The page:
My Name is Lucy Barton: Elizabeth Strout

★★★½

This book has been everywhere, the last year or so, and I’m aware that I’m coming to it rather late. I found it a strange novel: sobering, yes, but also frustrating. It flirts with the promise of autobiography; shares selectively; and sometimes overshares when it would have had more impact to leave questions open. I suspect its themes of the bond between mothers and daughters is what has made it such a book group favourite, but the bond it holds out to us is a troubling one: threaded through with incomprehension, abuse, misery, anxiety and – only at the last – the possibility of compassion and comprehension.

Lucy Barton is in hospital in New York, struggling to recover after a routine appendix operation develops complications. She rarely sees her husband, who is working hard to keep her in her private room, and who in any case loathes hospitals; their interaction is usually limited to the telephone. She sees her two small daughters occasionally, brought in by a family friend. They are too young to understand why their mother isn’t at home, and worried by the medical apparatus that Lucy herself doesn’t quite understand. When she wakes one day to find her mother at the side of the bed, it initially seems to be the obvious solution for companionship. But Lucy and her mother haven’t been in contact for years. Her presence is a last-ditch solution by Lucy’s frantic husband, who has broken the rules of family estrangement and paid for her mother to fly here, to see Lucy.

In the five days that follow, Lucy and her mother sidle cautiously around the edge of their joint past. There are so many things that can’t be spoken of: Lucy’s deprived upbringing; her parents’ casual physical punishment; the haunting shadows of other things, too horrifying to be vocalised. And so they compromise by speaking of family friends and mutual acquaintances, tentatively finding their common ground by gossiping about the fates of those they used to know. With her pet-names and her calm, solid presence, Lucy’s mother implicitly allows her to be afraid, to feel fear of this vast, impersonal hospital, and to give up trying to be brave. Despite everything that has happened, every battle that Lucy has fought to leave her past behind, she finds an instinctive comfort in her mother’s company.

Woven in with this story of Lucy’s relationship with her mother is the tale of her growing confidence as a person, and her determination to put her story down in words. Three time-frames give us an overall picture of who Lucy Barton is: her childhood, in the past; the present, in the hospital; and the future, allowing us to see how her time in hospital affects her relationships with her family, and her growing reconciliation with herself.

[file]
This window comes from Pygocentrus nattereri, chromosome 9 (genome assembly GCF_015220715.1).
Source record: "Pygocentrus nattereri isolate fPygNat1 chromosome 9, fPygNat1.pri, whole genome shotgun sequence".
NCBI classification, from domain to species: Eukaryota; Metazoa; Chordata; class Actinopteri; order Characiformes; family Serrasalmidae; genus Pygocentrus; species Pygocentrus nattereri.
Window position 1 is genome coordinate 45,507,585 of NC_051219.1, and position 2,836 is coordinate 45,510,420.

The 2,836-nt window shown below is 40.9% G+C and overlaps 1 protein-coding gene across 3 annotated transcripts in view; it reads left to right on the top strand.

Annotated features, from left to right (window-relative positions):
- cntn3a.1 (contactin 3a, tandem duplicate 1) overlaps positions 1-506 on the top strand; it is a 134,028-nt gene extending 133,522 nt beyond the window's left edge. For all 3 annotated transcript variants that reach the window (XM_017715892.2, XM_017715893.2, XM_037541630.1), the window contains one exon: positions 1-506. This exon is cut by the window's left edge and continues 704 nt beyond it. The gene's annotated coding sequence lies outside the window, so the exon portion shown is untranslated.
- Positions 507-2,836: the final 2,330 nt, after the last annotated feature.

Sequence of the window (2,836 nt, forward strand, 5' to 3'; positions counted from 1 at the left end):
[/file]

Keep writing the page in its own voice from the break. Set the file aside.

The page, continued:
I found some of the later sections a bit odd, namely those with the writer Sarah Payne, whose function seems to be to vindicate Lucy’s desire to use her own voice in her fiction. Yet Sarah Payne herself is exhausted and strained; hardly the epitome of success. What does this prove? That women must fight for the right for their stories to be heard? Are we supposed to contrast this articulate, educated, yet discontented writer with Lucy’s uneducated, self-conscious mother who is, despite her disadvantages, content – because she doesn’t have the imagination to conceive of anything else? Is that what we’re meant to take away from this? That one can never have everything: that personal expression demands sacrifice?

Maybe I should have read this as part of a book group, because I think discussion might have helped me tease out some of these questions. Overall, I thought that there was one big missed opportunity: how much more moving it might have been, if the presence of Lucy’s mother wasn’t explicitly literal – if we were never quite sure whether she was a dream, or an imagined entity, a way for her daughter to process and challenge her past! But maybe I’m missing something. I worry about that every time I fail to love a book that has had so much good press. Who else has read this? And what did you make of it? Is it a profound, instinctive exploration of family ties – or a story which never satisfyingly connects the young woman of its present with the haunted, abused child of its past?

Share your thoughts. Please!

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